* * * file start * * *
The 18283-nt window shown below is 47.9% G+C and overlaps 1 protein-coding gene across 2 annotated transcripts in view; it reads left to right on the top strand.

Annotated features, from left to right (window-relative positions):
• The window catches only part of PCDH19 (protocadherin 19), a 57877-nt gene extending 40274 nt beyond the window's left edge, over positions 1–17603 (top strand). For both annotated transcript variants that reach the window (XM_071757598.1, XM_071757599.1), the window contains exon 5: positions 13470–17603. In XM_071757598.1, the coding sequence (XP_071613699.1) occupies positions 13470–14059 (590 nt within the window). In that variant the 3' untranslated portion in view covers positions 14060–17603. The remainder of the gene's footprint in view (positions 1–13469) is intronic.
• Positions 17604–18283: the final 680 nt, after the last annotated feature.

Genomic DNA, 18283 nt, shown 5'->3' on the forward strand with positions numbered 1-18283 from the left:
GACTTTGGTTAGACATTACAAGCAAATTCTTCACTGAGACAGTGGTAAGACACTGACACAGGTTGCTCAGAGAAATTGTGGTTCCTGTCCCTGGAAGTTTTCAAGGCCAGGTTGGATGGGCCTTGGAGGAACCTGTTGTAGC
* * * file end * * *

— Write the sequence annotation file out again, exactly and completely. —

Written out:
The 18283-nt window shown below is 47.9% G+C and overlaps 1 protein-coding gene across 2 annotated transcripts in view; it reads left to right on the top strand.

Annotated features, from left to right (window-relative positions):
• The window catches only part of PCDH19 (protocadherin 19), a 57877-nt gene extending 40274 nt beyond the window's left edge, over positions 1–17603 (top strand). For both annotated transcript variants that reach the window (XM_071757598.1, XM_071757599.1), the window contains exon 5: positions 13470–17603. In XM_071757598.1, the coding sequence (XP_071613699.1) occupies positions 13470–14059 (590 nt within the window). In that variant the 3' untranslated portion in view covers positions 14060–17603. The remainder of the gene's footprint in view (positions 1–13469) is intronic.
• Positions 17604–18283: the final 680 nt, after the last annotated feature.

Genomic DNA, 18283 nt, shown 5'->3' on the forward strand with positions numbered 1-18283 from the left:
GACTTTGGTTAGACATTACAAGCAAATTCTTCACTGAGACAGTGGTAAGACACTGACACAGGTTGCTCAGAGAAATTGTGGTTCCTGTCCCTGGAAGTTTTCAAGGCCAGGTTGGATGGGCCTTGGAGGAACCTGTTGTAGC